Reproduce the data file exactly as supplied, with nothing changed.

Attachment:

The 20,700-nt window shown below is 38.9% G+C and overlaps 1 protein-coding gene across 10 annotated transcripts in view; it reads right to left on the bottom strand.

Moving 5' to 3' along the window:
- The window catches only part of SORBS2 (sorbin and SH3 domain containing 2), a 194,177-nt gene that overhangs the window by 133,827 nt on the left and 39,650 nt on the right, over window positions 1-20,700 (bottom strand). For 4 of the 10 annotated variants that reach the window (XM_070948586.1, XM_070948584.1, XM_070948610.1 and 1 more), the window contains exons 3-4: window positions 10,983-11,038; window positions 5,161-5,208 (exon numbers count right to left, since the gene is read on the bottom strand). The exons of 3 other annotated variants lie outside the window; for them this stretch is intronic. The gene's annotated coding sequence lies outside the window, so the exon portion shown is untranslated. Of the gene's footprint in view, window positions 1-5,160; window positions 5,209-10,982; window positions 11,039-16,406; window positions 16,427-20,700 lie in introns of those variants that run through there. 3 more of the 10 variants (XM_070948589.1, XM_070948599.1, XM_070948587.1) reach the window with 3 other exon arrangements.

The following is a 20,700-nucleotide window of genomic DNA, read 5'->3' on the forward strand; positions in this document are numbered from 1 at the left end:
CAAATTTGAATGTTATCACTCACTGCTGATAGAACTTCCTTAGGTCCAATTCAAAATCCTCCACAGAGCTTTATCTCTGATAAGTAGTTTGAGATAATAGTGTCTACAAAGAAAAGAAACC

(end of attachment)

The 20,700-nt window shown below is 38.9% G+C and overlaps 1 protein-coding gene across 10 annotated transcripts in view; it reads right to left on the bottom strand.

Moving 5' to 3' along the window:
- The window catches only part of SORBS2 (sorbin and SH3 domain containing 2), a 194,177-nt gene that overhangs the window by 133,827 nt on the left and 39,650 nt on the right, over window positions 1-20,700 (bottom strand). For 4 of the 10 annotated variants that reach the window (XM_070948586.1, XM_070948584.1, XM_070948610.1 and 1 more), the window contains exons 3-4: window positions 10,983-11,038; window positions 5,161-5,208 (exon numbers count right to left, since the gene is read on the bottom strand). The exons of 3 other annotated variants lie outside the window; for them this stretch is intronic. The gene's annotated coding sequence lies outside the window, so the exon portion shown is untranslated. Of the gene's footprint in view, window positions 1-5,160; window positions 5,209-10,982; window positions 11,039-16,406; window positions 16,427-20,700 lie in introns of those variants that run through there. 3 more of the 10 variants (XM_070948589.1, XM_070948599.1, XM_070948587.1) reach the window with 3 other exon arrangements.

The following is a 20,700-nucleotide window of genomic DNA, read 5'->3' on the forward strand; positions in this document are numbered from 1 at the left end:
CAAATTTGAATGTTATCACTCACTGCTGATAGAACTTCCTTAGGTCCAATTCAAAATCCTCCACAGAGCTTTATCTCTGATAAGTAGTTTGAGATAATAGTGTCTACAAAGAAAAGAAACC